You may have noticed a sudden upsurge in ads for Republican state House District 47 candidate Bill Welch over the weekend. That's because, as we've previously blogged, he received a last-minute infusion of almost $700,000 in the month leading up to Election Day, including almost half a million from "Voucher Sugar Daddy" (as the campaign of Democrat Valinda Bolton put it) James Leininger. To express their displeasure at Leininger's attempt to buy yet another election, Education Austin – the union for Austin teachers and school staff – held a press conference Friday at Kocurek Elementary, where Bolton said, "In my opponent's ads, he keeps saying that I'm opposed to merit pay for teachers. You're darn right I am; the high-stakes testing pressure is so much, and it's unfair to tie teachers' pay to it." Teachers unions have historically opposed what proponents call "merit pay" because, they say, it leads to in-school politics determining who gets raises.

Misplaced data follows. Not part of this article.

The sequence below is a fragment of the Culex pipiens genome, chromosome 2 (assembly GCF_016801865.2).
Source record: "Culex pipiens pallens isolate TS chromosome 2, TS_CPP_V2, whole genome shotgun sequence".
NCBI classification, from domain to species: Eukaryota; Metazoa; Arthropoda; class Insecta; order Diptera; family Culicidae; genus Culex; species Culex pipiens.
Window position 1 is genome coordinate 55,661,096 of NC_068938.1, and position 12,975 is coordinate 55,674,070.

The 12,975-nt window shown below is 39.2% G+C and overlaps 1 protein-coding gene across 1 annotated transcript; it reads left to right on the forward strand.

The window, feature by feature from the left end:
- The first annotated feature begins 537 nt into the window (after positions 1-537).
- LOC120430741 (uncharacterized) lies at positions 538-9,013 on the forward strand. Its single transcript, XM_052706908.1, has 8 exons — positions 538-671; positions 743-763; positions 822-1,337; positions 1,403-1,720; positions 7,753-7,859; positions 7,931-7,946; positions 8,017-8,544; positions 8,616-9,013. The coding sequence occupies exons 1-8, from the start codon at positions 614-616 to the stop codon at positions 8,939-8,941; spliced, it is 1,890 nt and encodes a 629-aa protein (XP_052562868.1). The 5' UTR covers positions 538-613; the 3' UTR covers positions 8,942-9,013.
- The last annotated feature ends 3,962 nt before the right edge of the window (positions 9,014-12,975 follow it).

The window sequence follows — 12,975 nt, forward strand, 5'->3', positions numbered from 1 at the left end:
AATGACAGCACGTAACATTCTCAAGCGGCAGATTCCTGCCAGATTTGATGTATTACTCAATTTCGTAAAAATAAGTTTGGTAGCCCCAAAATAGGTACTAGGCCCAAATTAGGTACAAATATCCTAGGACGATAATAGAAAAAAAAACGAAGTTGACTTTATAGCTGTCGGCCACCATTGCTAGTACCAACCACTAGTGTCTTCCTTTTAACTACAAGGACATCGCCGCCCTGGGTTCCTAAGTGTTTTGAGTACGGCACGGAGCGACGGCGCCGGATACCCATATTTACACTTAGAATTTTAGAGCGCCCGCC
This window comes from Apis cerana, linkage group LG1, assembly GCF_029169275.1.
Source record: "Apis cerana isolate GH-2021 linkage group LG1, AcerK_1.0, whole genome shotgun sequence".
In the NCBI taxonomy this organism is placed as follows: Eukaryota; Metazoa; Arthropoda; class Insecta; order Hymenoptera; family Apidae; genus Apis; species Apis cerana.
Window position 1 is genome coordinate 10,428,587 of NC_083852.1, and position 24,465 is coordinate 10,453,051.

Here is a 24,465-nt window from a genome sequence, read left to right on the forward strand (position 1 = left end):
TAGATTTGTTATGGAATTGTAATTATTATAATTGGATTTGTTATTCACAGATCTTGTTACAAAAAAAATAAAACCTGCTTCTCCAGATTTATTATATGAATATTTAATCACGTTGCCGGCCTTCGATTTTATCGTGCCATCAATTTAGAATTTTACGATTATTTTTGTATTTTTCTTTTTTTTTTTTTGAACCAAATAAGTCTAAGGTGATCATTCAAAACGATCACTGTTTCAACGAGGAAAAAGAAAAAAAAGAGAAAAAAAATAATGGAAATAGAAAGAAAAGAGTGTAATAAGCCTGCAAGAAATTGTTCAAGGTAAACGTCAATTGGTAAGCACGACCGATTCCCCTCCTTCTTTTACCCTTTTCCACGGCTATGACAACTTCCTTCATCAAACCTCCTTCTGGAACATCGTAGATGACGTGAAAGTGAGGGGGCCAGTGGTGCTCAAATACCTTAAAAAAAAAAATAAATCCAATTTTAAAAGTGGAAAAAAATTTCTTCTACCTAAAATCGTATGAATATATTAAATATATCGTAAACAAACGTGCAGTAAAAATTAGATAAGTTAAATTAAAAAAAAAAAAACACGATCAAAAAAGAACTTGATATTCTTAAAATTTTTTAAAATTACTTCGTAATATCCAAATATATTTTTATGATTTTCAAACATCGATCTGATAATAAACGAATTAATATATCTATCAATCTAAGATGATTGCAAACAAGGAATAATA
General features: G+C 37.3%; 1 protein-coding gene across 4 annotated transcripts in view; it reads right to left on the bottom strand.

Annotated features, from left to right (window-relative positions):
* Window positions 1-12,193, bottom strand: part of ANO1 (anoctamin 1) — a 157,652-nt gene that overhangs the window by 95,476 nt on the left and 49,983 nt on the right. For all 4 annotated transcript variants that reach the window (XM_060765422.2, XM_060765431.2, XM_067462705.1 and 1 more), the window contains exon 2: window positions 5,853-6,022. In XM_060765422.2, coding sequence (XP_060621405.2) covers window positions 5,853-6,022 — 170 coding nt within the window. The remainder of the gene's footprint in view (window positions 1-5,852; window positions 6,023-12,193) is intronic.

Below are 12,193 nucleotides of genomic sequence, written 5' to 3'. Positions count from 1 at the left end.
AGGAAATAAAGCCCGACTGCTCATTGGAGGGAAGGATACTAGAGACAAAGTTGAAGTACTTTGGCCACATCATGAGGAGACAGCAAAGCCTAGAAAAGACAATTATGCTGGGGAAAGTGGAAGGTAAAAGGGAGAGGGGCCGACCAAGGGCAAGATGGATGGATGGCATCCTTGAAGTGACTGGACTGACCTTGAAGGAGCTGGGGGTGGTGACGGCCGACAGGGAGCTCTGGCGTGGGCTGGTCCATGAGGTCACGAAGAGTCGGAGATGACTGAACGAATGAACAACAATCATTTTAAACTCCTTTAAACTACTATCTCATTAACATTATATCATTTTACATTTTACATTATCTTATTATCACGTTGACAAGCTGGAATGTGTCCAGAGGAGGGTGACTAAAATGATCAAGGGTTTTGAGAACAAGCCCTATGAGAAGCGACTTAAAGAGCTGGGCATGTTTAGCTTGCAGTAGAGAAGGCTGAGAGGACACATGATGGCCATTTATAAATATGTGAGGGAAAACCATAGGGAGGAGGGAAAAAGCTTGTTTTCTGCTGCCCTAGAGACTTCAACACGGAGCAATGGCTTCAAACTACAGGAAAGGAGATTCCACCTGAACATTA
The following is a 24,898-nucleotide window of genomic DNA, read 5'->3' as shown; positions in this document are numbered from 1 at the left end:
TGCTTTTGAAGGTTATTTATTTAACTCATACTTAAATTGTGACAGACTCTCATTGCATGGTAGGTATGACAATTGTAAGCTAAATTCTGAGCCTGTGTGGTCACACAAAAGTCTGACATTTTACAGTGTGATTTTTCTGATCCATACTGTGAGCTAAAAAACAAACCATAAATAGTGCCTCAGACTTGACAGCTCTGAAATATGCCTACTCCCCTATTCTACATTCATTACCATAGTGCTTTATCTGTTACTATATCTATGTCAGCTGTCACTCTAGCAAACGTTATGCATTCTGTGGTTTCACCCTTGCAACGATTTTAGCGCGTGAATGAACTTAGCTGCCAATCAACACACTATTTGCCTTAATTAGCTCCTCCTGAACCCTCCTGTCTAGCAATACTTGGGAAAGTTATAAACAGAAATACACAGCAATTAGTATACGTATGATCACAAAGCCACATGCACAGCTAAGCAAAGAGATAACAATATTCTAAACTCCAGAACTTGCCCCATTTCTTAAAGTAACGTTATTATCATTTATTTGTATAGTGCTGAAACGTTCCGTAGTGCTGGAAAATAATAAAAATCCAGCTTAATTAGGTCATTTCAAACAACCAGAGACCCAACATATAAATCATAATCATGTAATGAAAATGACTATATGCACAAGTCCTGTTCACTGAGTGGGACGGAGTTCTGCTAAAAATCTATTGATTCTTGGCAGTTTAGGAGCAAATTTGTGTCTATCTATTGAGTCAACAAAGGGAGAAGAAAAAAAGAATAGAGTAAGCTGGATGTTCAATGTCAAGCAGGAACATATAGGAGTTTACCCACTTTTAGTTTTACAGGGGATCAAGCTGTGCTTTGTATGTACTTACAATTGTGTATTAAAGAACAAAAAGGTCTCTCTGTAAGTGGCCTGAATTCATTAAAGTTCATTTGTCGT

The Bolton campaign offers up other ways to interpret Welch's words on its Web site with something it calls The Official Bill Welch Translator. It's one of the best examples of interactive (in the online sense) political campaigning we've seen this season.

4:09PM Mon. Nov. 6, 2006, Lee Nichols Read More | Comment »

Travis County Still Needs Election Workers
This just in from Travis County Elections:

Election Poll Clerks and Election Night Workers Needed

Austin – Travis County Clerk Dana DeBeauvoir today put out a final call for Election Day polling place clerks and election night workers.

“The election process relies on the active participation of our citizenry,” DeBeauvoir said today. “Whether you’re an early bird or a night owl, we’ve got a job for you.”

1:16PM Mon. Nov. 6, 2006, Lee Nichols Read More | Comment »

09/09/01 – Never Forget
We almost missed this gem over the weekend, wherein Rick Perry accused Chris Bell of living in a "post-September 9th world."

Having flexed his quiz show acumen during last month's debate, we were prepared for Bell to elucidate upon the historical import of this grave day, but – wow. From a press release: